Wake turbulence or weather? Are airlines being honest about incidents?

Photo: Wikimedia Commons
Photo: Wikimedia Commons


We’ve all been on bumpy flights. And, most frequent fliers have at least one flight memory of a trip that went beyond bumpy.

But short of anything involving an actual emergency landing, this friend’s Virgin America story is one of the scariest I’ve heard.

I’ll let her tell it:

Friday, August 30, 2013, my husband and I took a morning Virgin American flight from San Jose to LAX. I spoke to the pilot who was chatting with passengers as we boarded. He assured us a smooth flight as he had just flown up from LAX. He said it was clear and easy, and that we would just “zip down the coast.”

While in our final descent, at about 10,000 ft., we suddenly banked sharply right. Then the plane began rolling violently back and forth. The wings of the plane, visible from our row, rolled extremely rapidly back and forth at extreme angles for several minutes. My husband looked at me as if to say, “That’s it.” We, as well as other passengers, thought we were going to crash. The pilot said nothing during the incident nor immediately after he landed the plane. It was not until shortly before the doors opened to let passengers deplane that the pilot informed us that we had encountered wake turbulence caused by a “heavy” jet that had landed ahead of us.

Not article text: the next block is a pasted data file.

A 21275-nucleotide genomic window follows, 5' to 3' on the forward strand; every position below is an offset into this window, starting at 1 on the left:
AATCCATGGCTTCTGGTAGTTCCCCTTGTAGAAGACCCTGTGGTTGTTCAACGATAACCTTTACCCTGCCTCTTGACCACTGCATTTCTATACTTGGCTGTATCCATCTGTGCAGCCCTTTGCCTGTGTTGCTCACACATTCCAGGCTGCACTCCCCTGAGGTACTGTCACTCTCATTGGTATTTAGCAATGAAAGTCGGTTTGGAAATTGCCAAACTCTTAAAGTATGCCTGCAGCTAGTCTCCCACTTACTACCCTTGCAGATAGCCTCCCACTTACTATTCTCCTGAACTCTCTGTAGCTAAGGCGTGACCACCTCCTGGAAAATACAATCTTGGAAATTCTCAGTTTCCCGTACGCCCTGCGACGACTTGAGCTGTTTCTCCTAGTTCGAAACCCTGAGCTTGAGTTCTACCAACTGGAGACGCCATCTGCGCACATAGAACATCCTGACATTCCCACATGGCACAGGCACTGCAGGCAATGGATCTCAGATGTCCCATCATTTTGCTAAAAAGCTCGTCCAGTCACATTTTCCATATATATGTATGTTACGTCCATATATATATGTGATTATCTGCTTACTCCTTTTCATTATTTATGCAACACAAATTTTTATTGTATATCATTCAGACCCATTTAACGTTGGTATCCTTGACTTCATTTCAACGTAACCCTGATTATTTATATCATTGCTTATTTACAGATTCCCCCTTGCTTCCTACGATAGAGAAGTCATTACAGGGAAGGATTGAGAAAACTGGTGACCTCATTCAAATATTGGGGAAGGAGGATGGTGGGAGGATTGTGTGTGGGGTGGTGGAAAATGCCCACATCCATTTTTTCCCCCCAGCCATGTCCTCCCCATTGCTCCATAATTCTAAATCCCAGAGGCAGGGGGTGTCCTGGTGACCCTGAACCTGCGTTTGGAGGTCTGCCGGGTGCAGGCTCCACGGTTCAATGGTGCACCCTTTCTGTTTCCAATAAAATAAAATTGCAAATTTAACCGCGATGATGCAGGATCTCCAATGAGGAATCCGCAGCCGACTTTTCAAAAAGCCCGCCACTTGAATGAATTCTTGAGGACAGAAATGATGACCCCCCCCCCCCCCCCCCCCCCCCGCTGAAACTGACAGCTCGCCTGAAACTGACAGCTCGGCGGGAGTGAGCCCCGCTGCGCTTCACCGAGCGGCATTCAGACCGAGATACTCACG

Many passengers were in shock and several were in tears.”

(A “heavy,” for those who don’t know, is an aircraft capable of takeoff weights of 300,000 pounds or more, like a 747 or 777.)

In any case, nothing was said by the gate agent meeting the plane, either. The traveler and her husband decided to cancel their return flight and drive back to San Jose. She also canceled an upcoming trip to Florida because she doesn’t want to get back in a plane anytime soon.

Afterwards, my friend reached out to Virgin America to tell them about the incident, first on Facebook, including that she had canceled her return and future flights.

Their response, “Thanks for reaching out to us and sharing your concerns. We have logged your feedback and passed it on to management for review. Unfortunately, turbulence is something we’re unable to control; however, our pilots do their best to ensure a smooth ride for all guests. Safety is our number 1 priority and we take your feedback very seriously. We hope you have a stress free and relaxing return flight.”

Did they actually READ the message?

Next, they called guest relations, where a woman looked up the flight on the computer and said the incident was reported as caused by weather. The agent did take her email address and said they would be back in touch if they found anything.

It is possible someone from Virgin America may get back to her with a refund, or partial refund, but no one offered that. And, since she booked the flights direct, there’s no way for me as an agent to get her money back.